1,000 days later, experts say the COVID shutdown was the right move
The world has come a long way since March 2020, when the novel coronavirus first threatened to engulf Massachusetts, and Gov. Charlie Baker ordered non-essential businesses to shut their doors against the pandemic.
Today, epidemiologist Bill Hanage stands by the governor's order, with one caveat.
"He should have done it earlier," Hanage said on a recent call with reporters. "A lot of people died in Massachusetts during that first surge, and not that many people needed to die."
It's now been 1,000 days since March 24, 2020, the day Baker's order limiting in-person gatherings and requiring many workers to stay home took effect.
Roughly a month after the shutdown began, more than 3,000 Massachusetts residents had died of COVID. By the start of November 2020, the number had ballooned to more than 10,000 deaths.
Hanage, a professor and co-director of the Center for Communicable Disease Dynamics at Harvard T.H. Chan School of Public Health, said the evidence is "very good" that lives could have been saved by shutting down even earlier.
Still, other public health experts commended the timing of the governor's shutdown, saying it helped make the first COVID surge more manageable for Massachusetts hospitals.
“We never got overwhelmed, we never had to ration care, and nobody was ever uncared for," said Amy Barczak, an infectious disease specialist at Massachusetts General Hospital. "I think the shutdowns really helped that."
Barczak contrasts the situation in Massachusetts with places like New York City or Italy, where hospitals were overflowing in the early months of the pandemic. She argues the governor's decision in March to shutter many businesses and discourage in-person gatherings was part of the reason for the difference.
Massachusetts also ordered schools to close in mid-March, worked to expand access to coronavirus testing and, later, ordered hospitals to curtail elective procedures.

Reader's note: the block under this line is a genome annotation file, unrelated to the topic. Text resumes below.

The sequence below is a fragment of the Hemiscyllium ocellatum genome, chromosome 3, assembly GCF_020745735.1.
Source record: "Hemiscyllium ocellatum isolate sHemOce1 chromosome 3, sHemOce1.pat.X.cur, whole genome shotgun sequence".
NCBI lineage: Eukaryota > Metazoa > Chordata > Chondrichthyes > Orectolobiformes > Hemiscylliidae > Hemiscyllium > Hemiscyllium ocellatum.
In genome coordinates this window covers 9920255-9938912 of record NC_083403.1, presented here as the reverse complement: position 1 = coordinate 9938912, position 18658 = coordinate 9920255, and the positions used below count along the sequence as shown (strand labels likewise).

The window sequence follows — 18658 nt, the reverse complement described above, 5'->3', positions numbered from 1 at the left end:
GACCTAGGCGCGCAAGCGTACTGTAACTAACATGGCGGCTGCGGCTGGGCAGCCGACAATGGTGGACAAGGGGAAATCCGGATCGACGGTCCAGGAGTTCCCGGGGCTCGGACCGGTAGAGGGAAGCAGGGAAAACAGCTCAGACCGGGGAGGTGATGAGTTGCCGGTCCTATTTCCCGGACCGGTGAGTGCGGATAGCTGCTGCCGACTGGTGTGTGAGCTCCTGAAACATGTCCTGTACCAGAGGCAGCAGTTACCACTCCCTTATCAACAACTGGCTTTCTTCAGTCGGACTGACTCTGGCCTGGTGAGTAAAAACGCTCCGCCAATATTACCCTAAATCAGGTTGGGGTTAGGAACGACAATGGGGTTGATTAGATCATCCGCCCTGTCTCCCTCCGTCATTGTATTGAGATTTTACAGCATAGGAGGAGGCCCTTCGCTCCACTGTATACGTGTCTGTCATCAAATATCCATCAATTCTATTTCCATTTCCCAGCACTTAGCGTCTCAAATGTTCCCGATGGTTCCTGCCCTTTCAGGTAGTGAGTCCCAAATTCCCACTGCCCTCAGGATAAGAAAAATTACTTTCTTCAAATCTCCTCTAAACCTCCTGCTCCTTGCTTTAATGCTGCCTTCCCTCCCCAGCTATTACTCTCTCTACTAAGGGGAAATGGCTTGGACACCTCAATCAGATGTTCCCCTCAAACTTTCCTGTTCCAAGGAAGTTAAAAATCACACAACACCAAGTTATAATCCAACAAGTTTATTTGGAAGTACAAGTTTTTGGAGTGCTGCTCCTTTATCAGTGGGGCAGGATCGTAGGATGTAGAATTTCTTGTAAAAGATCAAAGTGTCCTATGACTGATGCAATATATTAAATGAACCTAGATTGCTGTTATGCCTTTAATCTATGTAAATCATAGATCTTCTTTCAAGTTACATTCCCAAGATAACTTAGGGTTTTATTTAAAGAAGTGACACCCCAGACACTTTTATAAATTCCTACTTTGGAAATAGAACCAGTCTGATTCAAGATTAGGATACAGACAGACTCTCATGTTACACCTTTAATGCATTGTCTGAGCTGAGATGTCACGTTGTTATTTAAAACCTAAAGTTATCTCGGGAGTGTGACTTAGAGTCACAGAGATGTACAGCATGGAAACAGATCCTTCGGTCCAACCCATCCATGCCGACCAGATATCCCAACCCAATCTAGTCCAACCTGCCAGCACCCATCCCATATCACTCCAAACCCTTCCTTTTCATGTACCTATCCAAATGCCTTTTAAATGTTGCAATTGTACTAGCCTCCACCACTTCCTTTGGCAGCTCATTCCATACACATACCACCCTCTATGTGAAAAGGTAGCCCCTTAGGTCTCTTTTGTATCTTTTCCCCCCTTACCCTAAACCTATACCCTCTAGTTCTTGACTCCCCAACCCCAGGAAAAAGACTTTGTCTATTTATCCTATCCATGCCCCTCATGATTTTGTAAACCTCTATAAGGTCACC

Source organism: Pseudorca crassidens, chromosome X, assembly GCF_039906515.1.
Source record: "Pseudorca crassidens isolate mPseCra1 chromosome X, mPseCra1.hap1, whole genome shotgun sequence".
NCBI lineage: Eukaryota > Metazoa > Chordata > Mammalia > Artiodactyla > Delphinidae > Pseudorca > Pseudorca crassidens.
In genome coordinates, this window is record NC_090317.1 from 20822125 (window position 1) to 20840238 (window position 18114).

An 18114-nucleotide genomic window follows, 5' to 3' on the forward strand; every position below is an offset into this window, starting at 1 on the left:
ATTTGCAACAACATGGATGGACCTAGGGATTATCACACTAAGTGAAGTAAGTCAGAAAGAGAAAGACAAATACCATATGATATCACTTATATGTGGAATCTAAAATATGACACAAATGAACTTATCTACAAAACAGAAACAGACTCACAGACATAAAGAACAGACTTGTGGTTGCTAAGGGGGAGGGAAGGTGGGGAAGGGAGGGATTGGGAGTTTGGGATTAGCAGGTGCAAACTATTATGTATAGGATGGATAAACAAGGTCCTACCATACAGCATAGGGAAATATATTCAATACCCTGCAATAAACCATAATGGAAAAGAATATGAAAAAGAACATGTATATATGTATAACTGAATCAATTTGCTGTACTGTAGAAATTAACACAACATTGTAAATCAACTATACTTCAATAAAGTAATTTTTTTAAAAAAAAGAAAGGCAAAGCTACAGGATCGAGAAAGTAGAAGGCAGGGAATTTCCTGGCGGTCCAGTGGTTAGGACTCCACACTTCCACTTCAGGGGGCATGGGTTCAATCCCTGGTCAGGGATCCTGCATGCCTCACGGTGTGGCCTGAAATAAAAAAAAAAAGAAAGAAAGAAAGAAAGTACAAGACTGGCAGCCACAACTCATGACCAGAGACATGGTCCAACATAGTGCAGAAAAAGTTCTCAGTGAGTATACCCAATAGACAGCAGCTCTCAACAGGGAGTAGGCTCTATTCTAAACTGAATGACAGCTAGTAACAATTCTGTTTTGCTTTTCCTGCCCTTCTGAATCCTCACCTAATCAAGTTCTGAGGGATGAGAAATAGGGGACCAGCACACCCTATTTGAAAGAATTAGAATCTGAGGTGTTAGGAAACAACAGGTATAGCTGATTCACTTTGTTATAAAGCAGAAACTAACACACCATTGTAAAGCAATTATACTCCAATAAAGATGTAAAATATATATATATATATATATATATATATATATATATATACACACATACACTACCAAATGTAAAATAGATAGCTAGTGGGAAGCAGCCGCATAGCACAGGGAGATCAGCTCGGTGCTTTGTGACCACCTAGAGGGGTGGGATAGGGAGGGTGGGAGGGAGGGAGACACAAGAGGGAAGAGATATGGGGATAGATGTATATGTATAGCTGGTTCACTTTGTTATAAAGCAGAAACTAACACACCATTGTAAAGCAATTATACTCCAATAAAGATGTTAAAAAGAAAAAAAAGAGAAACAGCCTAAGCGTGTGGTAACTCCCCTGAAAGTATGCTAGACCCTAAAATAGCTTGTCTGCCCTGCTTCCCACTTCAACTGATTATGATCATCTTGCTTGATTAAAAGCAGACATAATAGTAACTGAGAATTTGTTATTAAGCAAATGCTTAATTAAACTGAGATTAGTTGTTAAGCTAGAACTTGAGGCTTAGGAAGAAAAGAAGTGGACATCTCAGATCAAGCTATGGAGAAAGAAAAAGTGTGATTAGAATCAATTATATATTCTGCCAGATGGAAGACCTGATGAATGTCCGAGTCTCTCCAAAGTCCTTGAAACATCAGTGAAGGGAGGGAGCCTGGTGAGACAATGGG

But the shutdown, which lasted nearly two months before a gradual unwinding of restrictions, upended many lives and businesses. Some critics have argued the measure was too drastic and wasn't worth the costs.
Jacob Lemieux, an infectious disease specialist and colleague of Barczak's at MGH, agrees there was value in the 2020 shutdown, but he also emphasizes how far the state — and the science on COVID — has come since then.
Vaccines now exist that greatly reduce the risk of death from COVID. More than 90% of Massachusetts residents have received at least their first dose, one of the highest vaccination rates in the country.
At this point in the pandemic, most experts also believe that many people likely have some natural immunity to COVID from a prior infection. In addition, doctors know more about treating the disease than they did when Baker told "non-essential" businesses to close their doors.
“We’re really in a very different place now, and I wouldn’t imagine such a thing would be needed [today]," Lemieux said. "But I do think shutdowns were justified and saved many, many lives.”
So, could a similar shutdown ever be justified again? Hanage says, never say never.
"With the current pandemic I find it hard to imagine," he said. "But I don’t think we should forget that there will be other pandemics in the future, and we should be prepared to not take anything off the table.”
Overall, Hanage gives the state's government strong marks for its pandemic response.
"The plan for pandemic management was pretty well put in place and pretty well enacted," he said, "including full opening, once there was an effective vaccine available."